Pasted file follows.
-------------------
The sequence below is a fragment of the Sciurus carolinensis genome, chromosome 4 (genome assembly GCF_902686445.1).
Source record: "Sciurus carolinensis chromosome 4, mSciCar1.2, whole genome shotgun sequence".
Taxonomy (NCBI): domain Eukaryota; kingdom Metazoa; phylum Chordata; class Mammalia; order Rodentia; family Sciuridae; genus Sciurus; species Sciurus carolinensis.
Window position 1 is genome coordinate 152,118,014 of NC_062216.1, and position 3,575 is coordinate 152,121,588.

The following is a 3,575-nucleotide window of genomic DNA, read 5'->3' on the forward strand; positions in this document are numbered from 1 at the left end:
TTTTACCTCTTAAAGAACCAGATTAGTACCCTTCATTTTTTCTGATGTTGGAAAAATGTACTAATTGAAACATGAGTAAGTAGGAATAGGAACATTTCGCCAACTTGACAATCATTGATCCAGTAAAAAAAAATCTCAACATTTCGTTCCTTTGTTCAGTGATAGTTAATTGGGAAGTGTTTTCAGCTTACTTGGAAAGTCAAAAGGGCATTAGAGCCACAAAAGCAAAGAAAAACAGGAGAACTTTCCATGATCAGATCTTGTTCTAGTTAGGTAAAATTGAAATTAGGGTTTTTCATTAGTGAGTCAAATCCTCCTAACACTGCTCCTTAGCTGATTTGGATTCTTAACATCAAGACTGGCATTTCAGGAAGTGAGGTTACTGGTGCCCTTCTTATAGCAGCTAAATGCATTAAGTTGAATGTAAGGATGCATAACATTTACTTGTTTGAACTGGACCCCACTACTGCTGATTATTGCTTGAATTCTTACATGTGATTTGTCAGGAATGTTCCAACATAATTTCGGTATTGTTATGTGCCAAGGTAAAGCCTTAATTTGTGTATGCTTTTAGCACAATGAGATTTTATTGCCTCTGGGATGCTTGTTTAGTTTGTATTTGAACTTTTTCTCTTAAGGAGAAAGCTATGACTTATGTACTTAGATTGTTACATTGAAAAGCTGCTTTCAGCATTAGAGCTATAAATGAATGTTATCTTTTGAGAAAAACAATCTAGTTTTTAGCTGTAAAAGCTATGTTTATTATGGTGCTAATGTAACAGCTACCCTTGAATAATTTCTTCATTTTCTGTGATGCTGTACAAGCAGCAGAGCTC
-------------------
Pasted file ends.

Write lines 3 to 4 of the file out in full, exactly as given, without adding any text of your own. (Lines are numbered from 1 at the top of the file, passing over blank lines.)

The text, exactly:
Taxonomy (NCBI): domain Eukaryota; kingdom Metazoa; phylum Chordata; class Mammalia; order Rodentia; family Sciuridae; genus Sciurus; species Sciurus carolinensis.
Window position 1 is genome coordinate 152,118,014 of NC_062216.1, and position 3,575 is coordinate 152,121,588.